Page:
1951: The Mokotow Prison executions of Cursed Soldiers

Our task is not only to destroy you physically, but also to smash you morally before the eyes of the society.

-Major Wiktor Herer, a superior officer at the Office of Public Security, to a prisoner, 1948 (from this cheerful pdf, The Dialects of Pain)

As World War II wrapped up with a rousing Soviet victory on the eastern front, the Red Army and NKVD segued from fighting the Wehrmacht to fighting anti-communist Polish partisans.

The casualties of this massively imbalanced conflict were Poland’s doomed “cursed soldiers”, who carried on a hopeless resistance to Communist power for many years. We’ve met their Warsaw Pact analogues elsewhere in the forests of Russia’s Cold War satellites.

Lukasz Cieplinski; he was the head of WiN in 1947.

And on this date sixty years ago, seven of those Poles were shot at Mokotow Prison — one of the more notorious atrocities of those grim years. They were:

All were members of Wolnosc i Niezawislosc (“Freedom and Independence”), an anti-communist underground formed after World War II; our principals today had been rounded up in 1947-48 and consequently had a good three years or so to enjoy the famous hospitality of their captors.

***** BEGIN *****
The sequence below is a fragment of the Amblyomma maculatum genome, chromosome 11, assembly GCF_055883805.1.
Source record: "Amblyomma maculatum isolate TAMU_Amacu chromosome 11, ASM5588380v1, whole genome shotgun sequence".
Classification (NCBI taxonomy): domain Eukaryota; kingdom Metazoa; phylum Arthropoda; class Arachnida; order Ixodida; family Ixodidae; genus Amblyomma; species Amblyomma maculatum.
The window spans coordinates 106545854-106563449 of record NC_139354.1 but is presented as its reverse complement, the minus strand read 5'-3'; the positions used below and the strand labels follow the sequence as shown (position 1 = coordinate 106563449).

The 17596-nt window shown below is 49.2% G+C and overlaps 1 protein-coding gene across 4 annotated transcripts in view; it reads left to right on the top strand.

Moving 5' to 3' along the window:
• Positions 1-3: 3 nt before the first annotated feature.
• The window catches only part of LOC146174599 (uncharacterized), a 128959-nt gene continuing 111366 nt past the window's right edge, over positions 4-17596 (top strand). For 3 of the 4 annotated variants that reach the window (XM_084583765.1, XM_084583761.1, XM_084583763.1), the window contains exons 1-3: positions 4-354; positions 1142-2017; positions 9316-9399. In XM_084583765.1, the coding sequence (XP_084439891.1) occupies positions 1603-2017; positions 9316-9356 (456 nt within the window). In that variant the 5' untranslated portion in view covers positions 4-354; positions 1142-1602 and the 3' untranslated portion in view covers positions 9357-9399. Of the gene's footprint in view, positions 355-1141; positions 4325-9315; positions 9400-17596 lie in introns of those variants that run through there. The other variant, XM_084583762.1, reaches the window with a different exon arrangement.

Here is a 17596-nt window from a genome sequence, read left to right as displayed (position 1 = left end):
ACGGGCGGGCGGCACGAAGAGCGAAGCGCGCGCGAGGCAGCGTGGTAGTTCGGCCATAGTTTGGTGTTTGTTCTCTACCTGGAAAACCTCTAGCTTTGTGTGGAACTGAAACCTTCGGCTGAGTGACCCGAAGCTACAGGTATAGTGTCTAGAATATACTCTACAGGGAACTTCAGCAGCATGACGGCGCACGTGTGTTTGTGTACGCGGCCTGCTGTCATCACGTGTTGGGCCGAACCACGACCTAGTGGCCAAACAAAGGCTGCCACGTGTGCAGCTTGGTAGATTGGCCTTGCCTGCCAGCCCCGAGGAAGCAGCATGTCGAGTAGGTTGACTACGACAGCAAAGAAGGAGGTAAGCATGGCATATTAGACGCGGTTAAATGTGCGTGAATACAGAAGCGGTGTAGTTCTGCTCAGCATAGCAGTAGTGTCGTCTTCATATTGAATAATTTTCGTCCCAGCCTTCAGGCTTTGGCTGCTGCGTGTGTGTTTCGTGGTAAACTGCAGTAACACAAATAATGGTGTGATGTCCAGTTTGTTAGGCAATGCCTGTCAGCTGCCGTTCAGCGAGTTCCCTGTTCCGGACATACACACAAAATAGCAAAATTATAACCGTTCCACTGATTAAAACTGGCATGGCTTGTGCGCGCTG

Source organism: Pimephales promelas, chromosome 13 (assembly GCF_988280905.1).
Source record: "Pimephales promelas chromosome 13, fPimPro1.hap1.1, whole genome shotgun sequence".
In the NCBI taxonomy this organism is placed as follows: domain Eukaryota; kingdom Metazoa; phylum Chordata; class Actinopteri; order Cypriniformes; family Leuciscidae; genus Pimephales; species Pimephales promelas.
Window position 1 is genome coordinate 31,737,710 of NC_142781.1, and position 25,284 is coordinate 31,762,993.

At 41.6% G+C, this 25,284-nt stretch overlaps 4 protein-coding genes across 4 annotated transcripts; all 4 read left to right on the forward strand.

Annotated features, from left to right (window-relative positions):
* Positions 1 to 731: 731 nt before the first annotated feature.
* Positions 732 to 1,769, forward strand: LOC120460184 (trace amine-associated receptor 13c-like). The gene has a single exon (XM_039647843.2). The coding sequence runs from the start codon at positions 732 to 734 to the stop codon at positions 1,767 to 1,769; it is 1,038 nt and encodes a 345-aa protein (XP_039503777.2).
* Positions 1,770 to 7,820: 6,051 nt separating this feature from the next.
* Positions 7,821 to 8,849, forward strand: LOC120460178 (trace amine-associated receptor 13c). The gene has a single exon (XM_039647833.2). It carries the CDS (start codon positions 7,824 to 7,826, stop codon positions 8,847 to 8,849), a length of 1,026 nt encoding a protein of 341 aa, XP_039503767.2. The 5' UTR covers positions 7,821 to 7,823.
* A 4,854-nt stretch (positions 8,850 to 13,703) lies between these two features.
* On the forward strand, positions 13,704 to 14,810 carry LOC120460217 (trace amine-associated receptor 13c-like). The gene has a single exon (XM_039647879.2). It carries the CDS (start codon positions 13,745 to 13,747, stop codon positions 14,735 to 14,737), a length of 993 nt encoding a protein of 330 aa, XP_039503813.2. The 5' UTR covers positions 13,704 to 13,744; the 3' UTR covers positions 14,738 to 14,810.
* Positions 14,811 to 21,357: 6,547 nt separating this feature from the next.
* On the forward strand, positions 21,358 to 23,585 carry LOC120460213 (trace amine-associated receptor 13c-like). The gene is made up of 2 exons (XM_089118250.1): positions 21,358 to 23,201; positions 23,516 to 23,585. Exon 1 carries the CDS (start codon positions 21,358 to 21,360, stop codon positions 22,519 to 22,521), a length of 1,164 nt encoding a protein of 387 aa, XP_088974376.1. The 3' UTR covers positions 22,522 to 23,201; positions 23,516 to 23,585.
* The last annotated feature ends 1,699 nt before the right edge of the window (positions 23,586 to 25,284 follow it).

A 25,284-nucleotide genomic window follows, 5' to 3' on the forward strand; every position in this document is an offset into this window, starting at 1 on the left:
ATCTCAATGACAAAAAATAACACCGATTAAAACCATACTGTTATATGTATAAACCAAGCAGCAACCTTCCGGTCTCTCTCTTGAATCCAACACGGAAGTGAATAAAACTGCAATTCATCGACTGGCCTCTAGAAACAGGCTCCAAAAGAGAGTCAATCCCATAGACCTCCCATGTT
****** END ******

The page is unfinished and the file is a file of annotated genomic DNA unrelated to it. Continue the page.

I even sat on an electric chair with some sort of an apparatus. They attached clamps to my hand and ear. Once they turned it on, blood flowed from every crevice in my body … They also pumped water into me. They suspended me upside down from a beam attached to the ceiling. They gagged my mouth and dunked my face in a bucket full of water. And I would freeze. They told me only to give them a sign that I had hidden weapons. When I did, they freed me and told me to sign my confession. I’d tear them up. So they continued to torture me. They poured kerosene into my brother’s bucket [before they dunked his head in]. In comparison to that the beating all over one’s body was pleasure.

-Testimony of another captured WiN adherent from The Dialectics of Pain

Though some people managed to withstand the torture, quite naturally many broke down and confessed to whatever was proffered and implicated whomever was targeted. Very often, those confessions would lead straight to a capital conviction.

On the strength of such evidence, this date’s harvest, many of them already suffering crippling injuries from their interrogation, received a show trial in October 1950 with no real defense. They were shot one by one several minutes apart on the evening of this date by prolific Polish executioner Piotr Smietanski.

This site maintains a more thorough (and pro-WiN) history of the movement, including many photographs.

On this day..

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